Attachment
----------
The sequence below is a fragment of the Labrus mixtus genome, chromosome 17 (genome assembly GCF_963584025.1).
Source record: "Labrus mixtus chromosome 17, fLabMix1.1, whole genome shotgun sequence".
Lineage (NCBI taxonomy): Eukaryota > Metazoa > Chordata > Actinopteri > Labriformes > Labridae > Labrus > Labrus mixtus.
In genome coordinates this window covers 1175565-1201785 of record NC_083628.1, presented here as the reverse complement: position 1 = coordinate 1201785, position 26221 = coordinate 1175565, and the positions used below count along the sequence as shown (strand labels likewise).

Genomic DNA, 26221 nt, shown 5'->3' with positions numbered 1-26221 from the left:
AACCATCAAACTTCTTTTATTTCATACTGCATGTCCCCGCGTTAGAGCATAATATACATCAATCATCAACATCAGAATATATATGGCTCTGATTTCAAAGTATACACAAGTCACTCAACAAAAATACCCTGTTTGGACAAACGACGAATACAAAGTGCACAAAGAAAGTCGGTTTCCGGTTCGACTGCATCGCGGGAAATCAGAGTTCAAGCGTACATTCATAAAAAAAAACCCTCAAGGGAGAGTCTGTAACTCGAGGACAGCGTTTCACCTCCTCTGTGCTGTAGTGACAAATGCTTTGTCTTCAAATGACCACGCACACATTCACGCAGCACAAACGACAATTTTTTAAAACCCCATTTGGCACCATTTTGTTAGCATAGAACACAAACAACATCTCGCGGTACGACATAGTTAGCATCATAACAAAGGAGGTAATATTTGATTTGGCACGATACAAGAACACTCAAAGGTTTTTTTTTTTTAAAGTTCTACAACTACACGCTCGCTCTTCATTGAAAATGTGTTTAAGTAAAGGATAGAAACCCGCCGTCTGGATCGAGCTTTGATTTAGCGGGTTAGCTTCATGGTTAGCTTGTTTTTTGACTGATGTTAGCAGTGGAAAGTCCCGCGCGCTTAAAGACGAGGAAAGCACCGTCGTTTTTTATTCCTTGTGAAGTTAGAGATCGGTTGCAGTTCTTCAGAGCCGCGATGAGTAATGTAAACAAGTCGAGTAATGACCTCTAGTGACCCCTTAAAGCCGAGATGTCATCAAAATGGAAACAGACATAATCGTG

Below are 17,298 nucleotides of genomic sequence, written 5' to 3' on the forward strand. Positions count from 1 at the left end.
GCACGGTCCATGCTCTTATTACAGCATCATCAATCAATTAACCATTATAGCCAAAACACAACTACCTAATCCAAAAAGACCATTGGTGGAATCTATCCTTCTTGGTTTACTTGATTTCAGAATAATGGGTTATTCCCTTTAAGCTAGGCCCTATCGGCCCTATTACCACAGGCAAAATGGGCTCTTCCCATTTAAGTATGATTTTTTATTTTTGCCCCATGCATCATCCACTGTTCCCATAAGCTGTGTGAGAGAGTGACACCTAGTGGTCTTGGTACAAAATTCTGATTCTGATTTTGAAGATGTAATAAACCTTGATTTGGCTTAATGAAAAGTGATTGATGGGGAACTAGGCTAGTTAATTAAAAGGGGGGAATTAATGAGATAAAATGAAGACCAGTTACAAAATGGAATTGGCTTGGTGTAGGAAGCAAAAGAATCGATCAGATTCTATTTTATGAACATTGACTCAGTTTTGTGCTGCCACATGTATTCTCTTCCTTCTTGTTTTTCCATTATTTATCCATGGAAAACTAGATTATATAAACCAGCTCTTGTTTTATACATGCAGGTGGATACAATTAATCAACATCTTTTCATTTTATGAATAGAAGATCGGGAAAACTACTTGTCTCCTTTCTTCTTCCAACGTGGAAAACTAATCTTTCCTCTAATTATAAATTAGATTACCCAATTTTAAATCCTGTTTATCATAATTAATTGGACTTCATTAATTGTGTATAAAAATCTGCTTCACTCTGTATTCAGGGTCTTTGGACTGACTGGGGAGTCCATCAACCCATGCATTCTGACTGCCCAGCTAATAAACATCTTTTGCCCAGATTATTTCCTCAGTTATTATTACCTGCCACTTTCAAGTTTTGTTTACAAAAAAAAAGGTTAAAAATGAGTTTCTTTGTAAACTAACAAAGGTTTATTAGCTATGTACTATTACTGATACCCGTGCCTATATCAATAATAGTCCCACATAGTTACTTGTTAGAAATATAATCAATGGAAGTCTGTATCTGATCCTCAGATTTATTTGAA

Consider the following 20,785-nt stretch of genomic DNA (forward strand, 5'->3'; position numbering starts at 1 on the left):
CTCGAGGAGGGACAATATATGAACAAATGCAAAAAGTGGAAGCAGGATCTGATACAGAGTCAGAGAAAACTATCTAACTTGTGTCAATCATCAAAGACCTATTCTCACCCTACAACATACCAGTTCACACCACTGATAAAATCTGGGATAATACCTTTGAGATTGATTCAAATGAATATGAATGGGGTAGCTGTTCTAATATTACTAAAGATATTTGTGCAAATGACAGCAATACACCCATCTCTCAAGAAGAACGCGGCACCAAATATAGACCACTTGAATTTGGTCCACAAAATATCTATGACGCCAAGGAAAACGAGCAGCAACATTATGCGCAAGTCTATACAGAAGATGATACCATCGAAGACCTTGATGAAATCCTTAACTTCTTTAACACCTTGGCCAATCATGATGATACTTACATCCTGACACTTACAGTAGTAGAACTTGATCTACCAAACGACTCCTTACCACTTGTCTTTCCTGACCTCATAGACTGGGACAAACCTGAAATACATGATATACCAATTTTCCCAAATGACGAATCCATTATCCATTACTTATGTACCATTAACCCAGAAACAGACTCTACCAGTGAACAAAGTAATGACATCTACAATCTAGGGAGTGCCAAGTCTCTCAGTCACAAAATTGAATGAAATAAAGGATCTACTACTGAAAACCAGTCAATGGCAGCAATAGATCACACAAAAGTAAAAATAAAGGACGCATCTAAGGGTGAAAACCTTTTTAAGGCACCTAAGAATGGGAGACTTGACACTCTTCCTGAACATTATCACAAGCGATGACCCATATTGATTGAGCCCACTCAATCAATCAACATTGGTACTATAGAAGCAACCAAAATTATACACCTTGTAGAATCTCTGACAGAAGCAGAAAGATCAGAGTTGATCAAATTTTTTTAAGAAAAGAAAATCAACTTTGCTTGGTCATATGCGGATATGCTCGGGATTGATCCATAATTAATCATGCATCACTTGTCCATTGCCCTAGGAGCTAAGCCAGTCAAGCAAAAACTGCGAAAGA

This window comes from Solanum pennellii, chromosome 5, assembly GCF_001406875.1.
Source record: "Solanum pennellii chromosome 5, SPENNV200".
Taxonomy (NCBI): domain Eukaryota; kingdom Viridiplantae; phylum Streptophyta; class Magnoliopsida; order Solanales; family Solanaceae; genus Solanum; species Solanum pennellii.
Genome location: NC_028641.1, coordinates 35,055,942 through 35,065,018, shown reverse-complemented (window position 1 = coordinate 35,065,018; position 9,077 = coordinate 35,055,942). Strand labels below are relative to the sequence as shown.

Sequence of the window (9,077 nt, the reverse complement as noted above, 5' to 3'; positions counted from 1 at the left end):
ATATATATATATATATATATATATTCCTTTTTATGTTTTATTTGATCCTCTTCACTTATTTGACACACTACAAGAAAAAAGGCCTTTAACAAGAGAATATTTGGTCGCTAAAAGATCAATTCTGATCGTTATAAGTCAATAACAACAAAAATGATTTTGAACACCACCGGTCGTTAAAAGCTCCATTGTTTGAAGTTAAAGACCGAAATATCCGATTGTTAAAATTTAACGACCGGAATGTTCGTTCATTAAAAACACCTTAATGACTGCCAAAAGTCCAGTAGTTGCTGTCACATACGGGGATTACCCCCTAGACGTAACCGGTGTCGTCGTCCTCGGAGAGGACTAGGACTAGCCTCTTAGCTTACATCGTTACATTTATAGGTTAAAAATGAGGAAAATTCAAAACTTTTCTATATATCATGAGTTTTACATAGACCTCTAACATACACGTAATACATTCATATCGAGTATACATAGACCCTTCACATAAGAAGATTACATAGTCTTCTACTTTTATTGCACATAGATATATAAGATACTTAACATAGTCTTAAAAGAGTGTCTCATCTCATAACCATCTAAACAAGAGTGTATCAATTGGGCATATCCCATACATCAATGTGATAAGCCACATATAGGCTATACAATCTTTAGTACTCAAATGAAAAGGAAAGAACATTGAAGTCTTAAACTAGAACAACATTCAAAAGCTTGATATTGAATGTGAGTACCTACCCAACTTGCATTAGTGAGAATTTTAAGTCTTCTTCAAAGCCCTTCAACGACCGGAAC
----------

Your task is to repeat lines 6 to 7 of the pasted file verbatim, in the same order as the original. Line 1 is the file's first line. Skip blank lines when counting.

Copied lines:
AACCATCAAACTTCTTTTATTTCATACTGCATGTCCCCGCGTTAGAGCATAATATACATCAATCATCAACATCAGAATATATATGGCTCTGATTTCAAAGTATACACAAGTCACTCAACAAAAATACCCTGTTTGGACAAACGACGAATACAAAGTGCACAAAGAAAGTCGGTTTCCGGTTCGACTGCATCGCGGGAAATCAGAGTTCAAGCGTACATTCATAAAAAAAAACCCTCAAGGGAGAGTCTGTAACTCGAGGACAGCGTTTCACCTCCTCTGTGCTGTAGTGACAAATGCTTTGTCTTCAAATGACCACGCACACATTCACGCAGCACAAACGACAATTTTTTAAAACCCCATTTGGCACCATTTTGTTAGCATAGAACACAAACAACATCTCGCGGTACGACATAGTTAGCATCATAACAAAGGAGGTAATATTTGATTTGGCACGATACAAGAACACTCAAAGGTTTTTTTTTTTTAAAGTTCTACAACTACACGCTCGCTCTTCATTGAAAATGTGTTTAAGTAAAGGATAGAAACCCGCCGTCTGGATCGAGCTTTGATTTAGCGGGTTAGCTTCATGGTTAGCTTGTTTTTTGACTGATGTTAGCAGTGGAAAGTCCCGCGCGCTTAAAGACGAGGAAAGCACCGTCGTTTTTTATTCCTTGTGAAGTTAGAGATCGGTTGCAGTTCTTCAGAGCCGCGATGAGTAATGTAAACAAGTCGAGTAATGACCTCTAGTGACCCCTTAAAGCCGAGATGTCATCAAAATGGAAACAGACATAATCGTG

Below are 17,298 nucleotides of genomic sequence, written 5' to 3' on the forward strand. Positions count from 1 at the left end.